Secrets, Self-Disclosure, and Self-Censorship

Posted: April 18, 2012 in Uncategorized
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by Paul Gaszak, English Faculty

“Frank Warren is the creator of The PostSecret Project, a collection of highly personal and artfully decorated postcards mailed anonymously from around the world, displaying the soulful secrets we never voice. Since November 2004, Warren has received more than 500,000 postcards, with secrets that run from sexual taboos and criminal activity to confessions of secret beliefs, hidden acts of kindness, shocking habits and fears. PostSecret is a safe and anonymous ‘place’ where people can hear unheard voices and share untold stories” (Source)

I first heard of PostSecret in 2007 while I was an Adjunct Instructor at another university. A student introduced me to the books, because they fascinated her and she wanted to talk about them. I was instantly fascinated, too, for a number of reasons: the ingeniousness of Warren’s original idea, the secrets themselves that range from funny to sweet to shocking, and the somewhat-voyeuristic pleasure readers get from hearing all the secrets.

My student also tried to convince me to let the class make their own postcards as an assignment, but I wasn’t clever enough to think of a way to give credit to students for anonymous work. “Alright class, remember to put your names in the upper right hand corner of your anonymous secrets and pass them forward!”

Her request, however, spoke to one of the most interesting effects of PostSecret: when looking at the postcards written by others, it’s almost impossible not to question, “What would I write on my own postcard?”

That we stop to ask that question tells me that PostSecret is proof that we all A) carry secrets and B) in some capacity or another, deal daily with self-disclosure and self-censorship. Each person has their own boundaries, but no matter how expansive the boundaries may be or what those boundaries do or don’t contain, they are still there.

Take for example one of my favorite authors, David Sedaris, who is best known for his hilarious and revealing stories about himself and his family. At times, what he is willing to reveal seems so private that it appears he has erased all boundaries in favor of telling a good, funny story. But that’s not the case. During one of his readings that I went to at the Auditorium Theatre in Chicago, he did Q&A to end the show. Someone asked him if his family ever gets mad because of the personal stories he tells about them. To paraphrase, Sedaris said, “No, because I know what stories my family wouldn’t want me to tell, and I don’t tell those.”

All of us have a wealth of stories, experiences, information and even some secrets. In both our personal and professional lives, we have to deal daily with what bits are appropriate or inappropriate, helpful or damaging. We have to make complex choices in a hurry about what to let out into the world and what to keep internalized.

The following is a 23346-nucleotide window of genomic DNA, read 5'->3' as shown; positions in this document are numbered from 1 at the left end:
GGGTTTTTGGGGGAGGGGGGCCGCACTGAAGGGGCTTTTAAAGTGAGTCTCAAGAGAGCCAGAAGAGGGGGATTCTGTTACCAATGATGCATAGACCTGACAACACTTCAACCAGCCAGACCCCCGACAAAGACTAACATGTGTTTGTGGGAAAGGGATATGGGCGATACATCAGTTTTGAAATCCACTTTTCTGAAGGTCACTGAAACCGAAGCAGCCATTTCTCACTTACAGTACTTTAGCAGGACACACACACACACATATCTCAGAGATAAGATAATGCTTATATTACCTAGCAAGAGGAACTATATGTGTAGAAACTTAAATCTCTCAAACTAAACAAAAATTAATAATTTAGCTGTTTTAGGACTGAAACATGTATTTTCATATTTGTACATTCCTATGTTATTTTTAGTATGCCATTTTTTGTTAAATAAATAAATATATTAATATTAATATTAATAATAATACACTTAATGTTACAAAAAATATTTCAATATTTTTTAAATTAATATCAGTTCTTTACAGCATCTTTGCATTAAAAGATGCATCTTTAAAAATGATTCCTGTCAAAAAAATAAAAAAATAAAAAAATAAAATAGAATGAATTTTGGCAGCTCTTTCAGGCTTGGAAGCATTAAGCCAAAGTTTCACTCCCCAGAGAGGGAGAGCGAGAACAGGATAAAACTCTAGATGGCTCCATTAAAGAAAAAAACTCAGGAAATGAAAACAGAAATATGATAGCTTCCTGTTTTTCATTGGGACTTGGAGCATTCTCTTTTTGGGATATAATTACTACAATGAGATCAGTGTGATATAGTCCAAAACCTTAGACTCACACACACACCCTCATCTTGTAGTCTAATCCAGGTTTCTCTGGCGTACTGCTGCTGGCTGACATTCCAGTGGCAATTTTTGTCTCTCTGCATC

I sometimes give off the appearance that my boundaries aren’t there. If a personal story fits within the context of a discussion – be it with friends, family, students or colleagues – and I think telling the story will do more good than harm, I go for it. As a freshman in college, I gave a speech about my struggles with clinical depression, anxiety disorder, and panic disorder. The feedback from my classmates and professor was that I was brave to be so open and honest about something so personal. I didn’t feel that way at all, because that information didn’t fall outside my boundaries of what is open for public consumption. But, for them, if they were in the same situation, that information would have been outside.

Given that we all have different boundaries, it can sometimes create the illusion that a particular person has no censor, no boundaries. It’s not the spoken – but rather the unsaid – that reveals our boundaries. By that measure, I feel most often like a scene from my favorite movie, Chasing Amy. Silent Bob (Kevin Smith) reveals a secret that surprises his partner-in-crime Jay (Jason Mewes). When Jay asks why he of all people never heard that secret before, Silent Bob responds, “What you don’t know about me I can just about squeeze in the Grand f’n Canyon.”

Whenever I offer up a personal story that seems particularly revealing to my audience, whomever they may be, I think to that “Grand f’n Canyon” of information that few people – or maybe even no one – knows about me. It may seem like I’m revealing “secrets” but my secrets are safely in the canyon.

And PostSecret shows how we all establish our own boundaries and that we all have our own “Grand f’n Canyons,” though they all vary in size and content.

With that said, what would you write on your PostSecret postcard? Leave your name, e-mail address, and response in the comments section.


  1. Trish says:

    I loved this book, too, when I happened upon it, and, like you, I did an in-class exercise inspired by the revelation of secrets. All the students in one class put a secret in a hat and passed it around. Then, we each fished out a secret. Most of them were pretty tame. The ones I recall are from a young man who wrote, “I shower naked” and a woman who revealed, “I made out with my brother’s best friend in high school.” I quickly informed the girl that the reason why brothers have best friends is for their sisters to kiss in high school (that’s true, right?). To imagine sop many things hidden is remarkable. It calls to mind a favorite quote by Dickens, “A wonderful fact to reflect upon, that every human creature is constituted to be that profound secret and mystery to every other.” What we do share is hardly all, but we can hope it is enough.

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